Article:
Is quality beer still important to the supermarkets

Bottled beer was regarded as a super-premium category by the supermarkets a couple of years back and they seemed to like it. Tesco, Sainsbury’s and Asda each held annual competitions to find the best new ales from UK brewers to help promote the category.

What happened to it?

As a beer drinker it is sad to see that they appear to have lost some interest in bottled beers as all three of the major grocers have gone very quiet on their competitions.

Maybe their attention is too firmly focused on pushing through cheap booze in packs of 24 bottles. We’ve all seen Stella, Carling and Budwieser knocked out at dangerously low prices.

This seems a surprise because in the US one of the few areas of very strong growth is in super premium beers and selected imported ales – the category has been growing at 15% this year. Contrast that with the falling or flat sales of the mega brands.

One person helping to keep bottled beers in supermarkets interesting is Steve Holt, managing director of Vertical Drinks, who made a name for himself importing the renowned US beer Sierra Nevada Pale Ale into the UK’s bars, bars and major grocers.

He is also on a mission to do the same with the German Pilsner Veltins. It is currently in around 300 pubs throughout the UK including All Bar One and off licence Oddbins. The next step is to get it listed in the supermarkets as Holt reckons German beer has been under-represented in our big grocers.

Veltins: on a supermarket shelf near you soon

He suggests a beer like Veltins with its strong provenance should  hit the spot with UK drinkers – for afficionados (like Alan Giles at Fat Face) it is produced to the German purity laws of 1516 using spring water from alongside the brewery in the Sauerland region of the country.

It will almost certainly be in the supermarkets by next summer – with Waitrose possibly interested because of its premium positioning and Morrisons a contender if the price is right. The latter recently struck a deal to get Brewdog beers on its shelves.

This innovative Scotland-based brewery is also producing a beer for the Tesco Finest range called American Double IPA (aka Brewdog Hardcore IPA) at a chunky 9.2%.

This suggests the supermarkets are far from having lost interest in the bottled beer category but it would be good to see them re-introduce their competitions to really show that they are just as enthused by quality beer as before and are not just focused on doling out cheap tasteless fizz from the big global brewers.

6 Responses to Is quality beer still important to the supermarkets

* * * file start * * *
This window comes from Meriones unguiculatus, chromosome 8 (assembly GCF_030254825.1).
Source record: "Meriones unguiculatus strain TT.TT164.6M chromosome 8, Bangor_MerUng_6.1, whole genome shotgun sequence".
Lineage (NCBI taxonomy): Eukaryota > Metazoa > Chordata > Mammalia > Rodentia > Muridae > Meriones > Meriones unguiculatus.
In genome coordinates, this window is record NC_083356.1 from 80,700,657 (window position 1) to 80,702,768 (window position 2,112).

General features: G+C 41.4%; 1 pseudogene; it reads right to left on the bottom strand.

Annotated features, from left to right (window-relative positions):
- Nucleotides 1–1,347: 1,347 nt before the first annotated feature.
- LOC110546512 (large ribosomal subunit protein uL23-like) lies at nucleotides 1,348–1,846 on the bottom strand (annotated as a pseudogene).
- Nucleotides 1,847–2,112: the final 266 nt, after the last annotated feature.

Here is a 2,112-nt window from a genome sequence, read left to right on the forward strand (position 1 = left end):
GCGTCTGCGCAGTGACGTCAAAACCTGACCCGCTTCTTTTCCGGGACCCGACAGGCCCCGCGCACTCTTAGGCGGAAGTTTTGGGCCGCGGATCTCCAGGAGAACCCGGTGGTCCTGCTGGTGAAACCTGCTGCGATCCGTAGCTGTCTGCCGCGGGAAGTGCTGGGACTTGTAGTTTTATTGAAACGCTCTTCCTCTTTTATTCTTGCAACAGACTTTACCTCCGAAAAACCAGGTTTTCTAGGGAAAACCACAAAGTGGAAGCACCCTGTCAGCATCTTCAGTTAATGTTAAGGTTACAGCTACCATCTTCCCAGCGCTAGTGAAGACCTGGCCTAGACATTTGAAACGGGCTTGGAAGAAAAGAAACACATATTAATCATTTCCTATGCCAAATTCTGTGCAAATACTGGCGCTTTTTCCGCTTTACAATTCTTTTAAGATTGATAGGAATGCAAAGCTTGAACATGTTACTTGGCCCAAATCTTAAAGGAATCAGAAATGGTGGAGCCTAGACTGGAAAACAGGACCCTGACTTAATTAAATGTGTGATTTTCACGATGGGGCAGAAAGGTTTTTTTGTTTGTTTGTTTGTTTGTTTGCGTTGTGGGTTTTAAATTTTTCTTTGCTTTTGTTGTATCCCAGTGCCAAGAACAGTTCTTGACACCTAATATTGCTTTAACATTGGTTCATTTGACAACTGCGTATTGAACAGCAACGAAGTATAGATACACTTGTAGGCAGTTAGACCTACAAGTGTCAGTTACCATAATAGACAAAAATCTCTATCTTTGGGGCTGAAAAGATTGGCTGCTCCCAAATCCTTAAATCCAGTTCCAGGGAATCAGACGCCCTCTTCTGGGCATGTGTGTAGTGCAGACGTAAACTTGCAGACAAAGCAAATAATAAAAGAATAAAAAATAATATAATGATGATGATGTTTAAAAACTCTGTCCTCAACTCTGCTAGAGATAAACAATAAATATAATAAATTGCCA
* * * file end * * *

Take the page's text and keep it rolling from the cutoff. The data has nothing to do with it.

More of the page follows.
1. MusicRab November 2, 2010 at 11:30 am #

    I think the title of the article is wrong. It should be “Will quality beer ever be important to the supermarkets” And, to be honest, I don’t care because you now have a very good choice of quality bottled beers online. Generally I’d say stuff the supermarkets. They only have profit in mind; they are (again generally) very nasty organisations feeding sh1t to the masses.

  2. Lesley November 3, 2010 at 7:06 am #

    Hi Glynn, like your blog very much thanks for the alert. Will tweet your link today 🙂 Are you going to add Twitter as it’s a handy way to track your content as well as RSS.

    best of luck
    Lesley

  3. Glynn Davis November 3, 2010 at 9:05 am #

    Agree, the profit motive is fundamental to most businesses activities – and the supermarkets are at the vanguard of that for sure.
    Although you can get a great selection of beers online today I think what the supermarkets stock is very important as that (whether we like it or not) is where the majority of people are exposed to food and drink. If they have a decent selection then this creates a point of interest for drinkers who might then experiment with unusual beers – whether that be at the supermarket or elsewhere.

  4. Glynn Davis November 3, 2010 at 9:08 am #

    Thanks Lesley. I will get Twitter added to the blog. I do however, always put out a Tweet when I’ve posted a new piece. You can of course RSS it or subscribe for free by sticking your email in the box on the left hand-side of the top of the home page.

  5. Alan Giles November 3, 2010 at 10:34 am #

    Hi Glynn

    Thanks for the name-check! I am surprised supermarket interest is waning, as it seems to me that there is growing consumer interest in premium beers and, more broadly, locally sourced food and drink. Premium bottled beers from local breweries seems a very commercial and easy way to introduce “local flavour” to the shelves.

  6. Glynn Davis November 4, 2010 at 9:34 am #

    Thanks Alan. I agree entirely that sourcing premium local products is a great way to add local flavour and the individual supermarkets do have their quotas for shelf space that can be given over to ‘local’ products. Some of these stretch the definition of local and since it is very much at the discretion of the individual managers it can often be easier for them to go with the big recognisable local-ish brands. The beer competitions gave even tiny brewers a chance to get on the shelves and this was dictated by head office – so they had to be stocked in the stores.